15 NOVEMBER 1935, Page 14

The Cinema

"Last Love." At the Curzon,—,‘ Moscow Nights." At the Leicester Square.—" Oil for the Lamps of China." At the Regal Last Love has a pleasant unpretentious air of truth about it, which is very rare in films about singers or composers. One knows what treatment they generally receive on the screen, how nobly and dolefully the Schuberts and Chopins sacrifice themselves for former room-mates; Even the story of Last Love, of the middle-aged " finished " composer who returns to his home in Vienna after ten years in America, who falls in love with a Japanese student, writes his last opera for her to play in and watches at rehearsal her growing love for the young conductor, might have been made for Herr Tauber. But once accept the romantic plot and the rest is genuine : a creative career from a professional angle. Herr Albert Ilasser,. mann as the elderly composer gives one of the best per- formances I have seen this year This is not a man roman- tically " inspired," but a man with a profession, a man who works ; watch the pleasure and cunning in his face as he recognises a good trick, a technical dexterity. His acting in the wintry scene of the small country inn, where his new tenderness comes to a head and he drinks with the village musicians, conducting over the beer mugs, and the girl breaks into a spontaneous tipsy song and he feels the fun of life return because he has ideas again after ten years of sterility, is very moving. Miss Michiko Meinl, who plays the Japanese student, has a charming voice. To a European, :the Oriental face doesn't, thank God, register emotions in the way we are used to, and the faint flicker acros§ the broad rice- white surface of love, pain, tenderness helps the film to maintain, even at its less plausible moments, a pleasant muted quality.

Moscow Nights, Mr. Anthony Asquith's new film, is com- pletely bogus. Momentarily forgetting The Dark . Angel,. X wondered, as I came out front the assembly of peeresses and minor royalty and the high shriek of friend recognising friend into the blue glare of searchlights, whether this was the worst, as well as the most ballyhooed, film of the year. Mr. Asquith was once a promising director, though he was always more tricky than imaginative. Now his bag of tricks seems empty. This absurd romantic spy-drama of War-time Russia opens with Volga boatmen and carries on with every worn-out pro- perty of a Hollywood Russia, even to the gypsy orchestras. The direction is puerile, no one can drop a tray or a glass without Mr. Asquith cutting to a shell-burst. But he has been well served by his players, by M. Harry Baur as an awkward pathetic war profiteer, by Miss Athene Seyler as an old genteel spy who haunts the hospitals, and Mr. Laurence Olivier as an embittered front line officer who loves a young society nurse engaged to the profiteer. The acting of Miss Penelope Dudley Ward, who plays the girl's part, belongs to another class alto- • gether, to country house charades. It is an error of taste to star this player above such brilliant professionals as Miss Seyler and Mr. Hay Petrie, who makes a more vivid impression in the few feet of film allowed him and with his two words of dialogue than Miss Ward in all her reels. . The subject of Oil for the Lamps of China is excellent : the ballyhoo of sham idealism with which the young recruits cf an American oil company are inoculated before they are dispatched to China, the appeals to their loyalty, the assurances that " the company always takes care of its men ".; and then ttho truth, the sacrifices they are expected to make without return, the appointments filled by intrigue in New York, the inventions stolen by their superiors, and finally, when they grow old, the studied attempts to rob them of their pensions.. by forcing them to resign. It is a pity that so interesting a theme should have been passed first through the mind of a good, sincere and sentimental woman and then through the mind of .a perhaps less sincere but certainly not less sentimental Hollywood scenario writer.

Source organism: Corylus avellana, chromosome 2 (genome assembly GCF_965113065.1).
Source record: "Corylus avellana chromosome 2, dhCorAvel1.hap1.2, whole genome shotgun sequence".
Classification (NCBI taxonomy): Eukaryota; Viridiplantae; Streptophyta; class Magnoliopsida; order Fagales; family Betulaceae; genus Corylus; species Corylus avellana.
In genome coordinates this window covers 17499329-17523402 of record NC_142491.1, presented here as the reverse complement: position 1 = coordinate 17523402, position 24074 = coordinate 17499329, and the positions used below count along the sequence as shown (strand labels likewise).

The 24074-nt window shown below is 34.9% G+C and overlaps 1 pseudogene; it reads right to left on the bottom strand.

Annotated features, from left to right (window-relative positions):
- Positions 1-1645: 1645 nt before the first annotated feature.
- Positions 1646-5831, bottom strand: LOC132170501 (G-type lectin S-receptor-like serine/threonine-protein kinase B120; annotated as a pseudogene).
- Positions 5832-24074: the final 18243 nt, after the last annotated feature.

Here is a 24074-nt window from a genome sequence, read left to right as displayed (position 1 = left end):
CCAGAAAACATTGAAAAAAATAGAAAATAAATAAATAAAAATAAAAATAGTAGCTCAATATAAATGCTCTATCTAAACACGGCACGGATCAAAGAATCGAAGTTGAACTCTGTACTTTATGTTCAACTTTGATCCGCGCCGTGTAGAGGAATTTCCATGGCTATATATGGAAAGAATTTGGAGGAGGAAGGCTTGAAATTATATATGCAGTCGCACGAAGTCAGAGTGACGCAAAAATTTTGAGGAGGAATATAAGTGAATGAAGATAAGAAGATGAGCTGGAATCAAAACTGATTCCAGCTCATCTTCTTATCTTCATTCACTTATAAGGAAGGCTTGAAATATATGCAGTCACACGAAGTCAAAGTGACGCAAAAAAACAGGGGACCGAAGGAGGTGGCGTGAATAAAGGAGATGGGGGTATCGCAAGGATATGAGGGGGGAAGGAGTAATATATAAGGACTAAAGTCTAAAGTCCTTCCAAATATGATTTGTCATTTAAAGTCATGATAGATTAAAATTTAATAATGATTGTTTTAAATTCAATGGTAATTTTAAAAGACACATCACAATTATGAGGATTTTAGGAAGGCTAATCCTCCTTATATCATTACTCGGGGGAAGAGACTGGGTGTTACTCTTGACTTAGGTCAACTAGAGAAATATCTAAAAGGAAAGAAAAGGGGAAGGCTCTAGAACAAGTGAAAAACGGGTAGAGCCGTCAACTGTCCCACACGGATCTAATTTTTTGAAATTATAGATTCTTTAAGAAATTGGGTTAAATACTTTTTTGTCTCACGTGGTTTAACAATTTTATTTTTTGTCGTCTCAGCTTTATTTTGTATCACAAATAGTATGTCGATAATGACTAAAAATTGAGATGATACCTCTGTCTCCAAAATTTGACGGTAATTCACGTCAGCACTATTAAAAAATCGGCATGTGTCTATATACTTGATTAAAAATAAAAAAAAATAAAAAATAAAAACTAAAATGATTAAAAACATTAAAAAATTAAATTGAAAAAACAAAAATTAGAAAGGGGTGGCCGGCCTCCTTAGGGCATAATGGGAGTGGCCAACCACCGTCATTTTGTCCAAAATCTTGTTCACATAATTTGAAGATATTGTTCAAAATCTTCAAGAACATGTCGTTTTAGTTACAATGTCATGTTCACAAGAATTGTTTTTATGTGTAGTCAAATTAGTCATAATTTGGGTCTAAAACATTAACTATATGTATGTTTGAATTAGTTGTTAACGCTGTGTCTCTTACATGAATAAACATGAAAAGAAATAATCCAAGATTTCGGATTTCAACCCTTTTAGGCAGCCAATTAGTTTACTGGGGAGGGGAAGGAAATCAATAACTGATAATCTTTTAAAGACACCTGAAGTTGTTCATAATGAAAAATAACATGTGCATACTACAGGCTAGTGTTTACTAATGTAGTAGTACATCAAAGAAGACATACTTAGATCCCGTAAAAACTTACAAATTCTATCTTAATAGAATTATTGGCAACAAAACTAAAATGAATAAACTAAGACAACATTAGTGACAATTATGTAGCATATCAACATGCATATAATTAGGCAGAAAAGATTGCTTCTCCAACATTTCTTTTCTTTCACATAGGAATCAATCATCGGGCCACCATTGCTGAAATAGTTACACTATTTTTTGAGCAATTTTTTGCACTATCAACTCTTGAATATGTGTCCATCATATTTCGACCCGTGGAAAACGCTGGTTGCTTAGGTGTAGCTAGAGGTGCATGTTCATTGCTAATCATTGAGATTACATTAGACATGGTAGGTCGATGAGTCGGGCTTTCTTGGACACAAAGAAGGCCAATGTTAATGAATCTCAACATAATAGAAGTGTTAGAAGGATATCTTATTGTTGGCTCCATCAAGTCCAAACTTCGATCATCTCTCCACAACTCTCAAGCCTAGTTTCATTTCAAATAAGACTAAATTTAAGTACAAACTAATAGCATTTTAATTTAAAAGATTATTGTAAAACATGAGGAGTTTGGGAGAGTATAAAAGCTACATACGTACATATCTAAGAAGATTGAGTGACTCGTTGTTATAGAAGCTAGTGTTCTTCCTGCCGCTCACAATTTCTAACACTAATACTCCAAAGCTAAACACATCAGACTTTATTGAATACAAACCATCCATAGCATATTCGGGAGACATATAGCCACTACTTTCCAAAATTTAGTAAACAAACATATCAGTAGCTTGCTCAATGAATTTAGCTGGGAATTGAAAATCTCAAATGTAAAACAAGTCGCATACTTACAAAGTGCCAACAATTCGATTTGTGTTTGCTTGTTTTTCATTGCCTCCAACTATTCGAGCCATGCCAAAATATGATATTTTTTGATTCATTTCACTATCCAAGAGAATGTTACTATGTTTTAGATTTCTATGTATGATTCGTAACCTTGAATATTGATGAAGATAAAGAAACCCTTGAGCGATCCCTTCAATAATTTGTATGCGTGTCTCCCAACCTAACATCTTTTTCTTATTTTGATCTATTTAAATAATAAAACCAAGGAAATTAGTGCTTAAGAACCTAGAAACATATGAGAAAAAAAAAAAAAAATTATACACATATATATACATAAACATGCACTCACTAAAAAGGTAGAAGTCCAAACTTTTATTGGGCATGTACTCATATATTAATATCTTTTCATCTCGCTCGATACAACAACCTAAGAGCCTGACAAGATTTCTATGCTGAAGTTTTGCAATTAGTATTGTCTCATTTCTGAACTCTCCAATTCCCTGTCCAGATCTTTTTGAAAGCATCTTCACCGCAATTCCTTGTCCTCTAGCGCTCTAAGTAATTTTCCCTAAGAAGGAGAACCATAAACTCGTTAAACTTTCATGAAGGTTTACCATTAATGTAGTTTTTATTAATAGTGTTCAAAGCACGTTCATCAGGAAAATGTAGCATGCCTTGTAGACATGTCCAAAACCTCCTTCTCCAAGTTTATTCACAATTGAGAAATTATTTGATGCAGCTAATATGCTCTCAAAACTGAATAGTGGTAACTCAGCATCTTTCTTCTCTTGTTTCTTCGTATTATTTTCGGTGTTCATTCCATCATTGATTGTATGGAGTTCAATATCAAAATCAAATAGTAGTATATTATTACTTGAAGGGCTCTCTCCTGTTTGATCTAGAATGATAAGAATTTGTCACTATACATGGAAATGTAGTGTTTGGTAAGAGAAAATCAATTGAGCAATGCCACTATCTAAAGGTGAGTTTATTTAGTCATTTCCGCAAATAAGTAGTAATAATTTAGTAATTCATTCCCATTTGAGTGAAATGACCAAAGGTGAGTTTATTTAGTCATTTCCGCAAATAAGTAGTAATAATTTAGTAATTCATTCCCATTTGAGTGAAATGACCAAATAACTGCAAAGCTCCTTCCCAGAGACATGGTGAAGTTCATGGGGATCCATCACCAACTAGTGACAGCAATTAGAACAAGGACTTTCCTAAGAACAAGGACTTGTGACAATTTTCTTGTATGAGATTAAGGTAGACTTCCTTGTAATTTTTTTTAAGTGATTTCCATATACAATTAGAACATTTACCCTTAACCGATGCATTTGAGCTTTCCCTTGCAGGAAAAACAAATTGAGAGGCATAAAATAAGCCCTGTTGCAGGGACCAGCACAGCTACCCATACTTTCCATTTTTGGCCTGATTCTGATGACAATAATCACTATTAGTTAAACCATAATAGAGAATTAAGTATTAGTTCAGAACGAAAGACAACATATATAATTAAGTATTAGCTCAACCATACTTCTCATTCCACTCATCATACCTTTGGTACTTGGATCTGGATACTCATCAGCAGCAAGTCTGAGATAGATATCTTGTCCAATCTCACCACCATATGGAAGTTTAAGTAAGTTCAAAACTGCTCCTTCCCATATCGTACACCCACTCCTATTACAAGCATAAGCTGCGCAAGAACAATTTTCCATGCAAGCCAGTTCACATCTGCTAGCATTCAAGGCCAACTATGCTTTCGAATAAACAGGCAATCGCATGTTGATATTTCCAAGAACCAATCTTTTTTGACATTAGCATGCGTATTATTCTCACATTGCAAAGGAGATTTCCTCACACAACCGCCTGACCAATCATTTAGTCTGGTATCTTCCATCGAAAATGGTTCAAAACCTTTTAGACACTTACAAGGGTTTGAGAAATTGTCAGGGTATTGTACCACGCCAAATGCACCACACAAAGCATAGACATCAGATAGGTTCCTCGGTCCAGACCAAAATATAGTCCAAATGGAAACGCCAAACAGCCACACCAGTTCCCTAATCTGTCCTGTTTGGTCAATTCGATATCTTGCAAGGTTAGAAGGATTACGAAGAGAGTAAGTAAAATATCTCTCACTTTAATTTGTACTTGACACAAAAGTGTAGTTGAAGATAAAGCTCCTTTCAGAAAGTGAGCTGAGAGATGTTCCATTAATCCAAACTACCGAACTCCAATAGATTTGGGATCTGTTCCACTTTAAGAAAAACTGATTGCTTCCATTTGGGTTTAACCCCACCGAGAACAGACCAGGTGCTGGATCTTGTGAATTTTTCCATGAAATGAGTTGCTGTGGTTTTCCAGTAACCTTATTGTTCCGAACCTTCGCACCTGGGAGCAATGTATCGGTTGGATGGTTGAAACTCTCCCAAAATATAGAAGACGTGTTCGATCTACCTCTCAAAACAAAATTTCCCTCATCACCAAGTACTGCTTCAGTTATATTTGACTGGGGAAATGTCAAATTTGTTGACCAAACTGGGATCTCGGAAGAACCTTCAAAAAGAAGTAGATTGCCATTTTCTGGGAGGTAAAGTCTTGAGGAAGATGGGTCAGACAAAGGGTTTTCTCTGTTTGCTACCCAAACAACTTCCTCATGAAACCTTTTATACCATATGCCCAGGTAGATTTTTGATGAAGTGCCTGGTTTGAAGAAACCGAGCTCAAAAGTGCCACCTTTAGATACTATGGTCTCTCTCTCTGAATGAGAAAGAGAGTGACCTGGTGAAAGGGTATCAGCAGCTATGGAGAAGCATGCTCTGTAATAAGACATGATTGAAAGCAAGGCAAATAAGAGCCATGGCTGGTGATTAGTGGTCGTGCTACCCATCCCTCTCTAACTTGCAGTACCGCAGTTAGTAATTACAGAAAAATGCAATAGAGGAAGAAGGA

DIALOGUE OF THE WEEK. - Together. That's a nice word." " Yos, and it rhymes witkgor Ever too."

(0i/ for the Lanips in China.)